Next it was onto Gibbs Cay, which is an unihabited island laying just off of Grand Turks southeast tip,  popular for snorkeling, photography, beachcombing and stingray encounters. We were the only boat on this Robinson Crusoe style island; even before the engine stopped we could see a number of stingrays (large and small) making there way towards the boat (they are used to being fed, something we don't approve of and so chose not to do). Jumping into the shallows we enjoyed watching them swim upto, under and over us, they had no fear of humans and came so close that you could touch their velvety skins. They soon realised that there no scraps to be had from us and disappeared just as effortlessly as thay had appeared.

Stepping ashore onto the pristine white sand beach we made the short hike to the far side of the cay which afforded spectacular views of the Atlantic Ocean. Beachcombing we found both driftwood and numerous pieces of different coloured sea glass (all for Lucie and her art gallery on Provo).

Heading back to Grand Turk we chilled before heading to Barbies restaurant (a local eatery) where between us we enjoyed typical island food - conch, ribs, grouper, oxtail and chicken. Tasty and cheap.

As soon as I woke the next morning I knew that there was no way that I would be diving, so trying not to sulk I went back to bed leaving Josie to enjoy what Grand Turk had to offer beneath the waves.  I spent the morning wandering around the historic downtown, taking photos of beautiful waters and old Bermudian-style buildings from the salt raking era.

Meeting up with the rest of the group we were met by the owner of the charterboat with whom we were meant to be whale watching that afternoon - it went from bad to worse - the seas were too rough to visit the normal area that the whales frequented. We chose to postpone until the next day and decided to further explore the island

Heading to North Creek we continued on to Little Bluff Point - no tourists in sight, just us, lots of donkeys and beautiful scenery - especially the beach at the point. Heading from one end of the island to the other to see th now defunct and derelict conch world at South Creek Sound - what a waste of investment and such a shame - mind you it really was located in the arse end of the island. We at least got a good view of Gibbs Cay in the distance.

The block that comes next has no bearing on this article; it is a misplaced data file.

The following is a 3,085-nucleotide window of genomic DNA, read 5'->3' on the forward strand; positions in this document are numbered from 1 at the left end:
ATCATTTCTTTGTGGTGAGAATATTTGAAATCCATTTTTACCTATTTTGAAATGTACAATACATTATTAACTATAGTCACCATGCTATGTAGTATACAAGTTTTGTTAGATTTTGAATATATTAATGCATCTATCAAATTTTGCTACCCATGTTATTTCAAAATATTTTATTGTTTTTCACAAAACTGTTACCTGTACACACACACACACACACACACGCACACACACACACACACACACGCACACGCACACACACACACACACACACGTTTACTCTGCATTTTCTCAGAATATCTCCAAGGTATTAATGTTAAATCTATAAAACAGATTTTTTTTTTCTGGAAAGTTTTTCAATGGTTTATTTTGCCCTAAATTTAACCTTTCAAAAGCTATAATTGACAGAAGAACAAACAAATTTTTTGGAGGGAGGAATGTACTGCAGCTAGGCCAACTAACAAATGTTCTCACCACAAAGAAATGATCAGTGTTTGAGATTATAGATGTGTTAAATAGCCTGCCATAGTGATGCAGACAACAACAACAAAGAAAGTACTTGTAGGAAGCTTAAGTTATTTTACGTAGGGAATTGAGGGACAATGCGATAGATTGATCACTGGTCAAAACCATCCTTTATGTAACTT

My energy levels were rapidly diminishing so it was back to the hotel for some rest before heading out for a meal at the Salt Raker Inn and then (for me at least) an early night.

It was already our final day in Grand Turk, bravely dragging myself out of bed and fortified by breakfast we headed to an old animal watering hole that we had been told about by one of the locals.  Fresh water is in short supply on the island and so any fresh water is much sought after by the wildlife. Sure enough there were horses. donkeys and a variety of birlife in the area, as well as a number of now disused hand dug wells. At this point we were advised that there would be no whale watching this trip due to mother nature :(

So instead we headed from one extreme to the other with a visit to  Margaritaville at the cruise terminal - just to enjoy a margartia or two mind you. A quick lunch of jerk chicken at the Jack Shack and then we chilled out at Governors Beach and explored the freighter that had run aground last year (not another person in sight).

All too soon it was time to catch the flight back to Provo - no diving, no whale watching and much grumbling about man flu - that all said it was still a great visit to the Nations Capital.

Add your comments

(If you have a travel question, get your Answers here)

In order to avoid spam on these blogs, please enter the code you see in the image. Comments identified as spam will be deleted.


About dannygoesdiving


Follow Me

Where I've been

Photo Galleries

My trip journals


See all my tags 


 

 

Travel Answers about Turks & Caicos Islands

Do you have a travel question? Ask other World Nomads.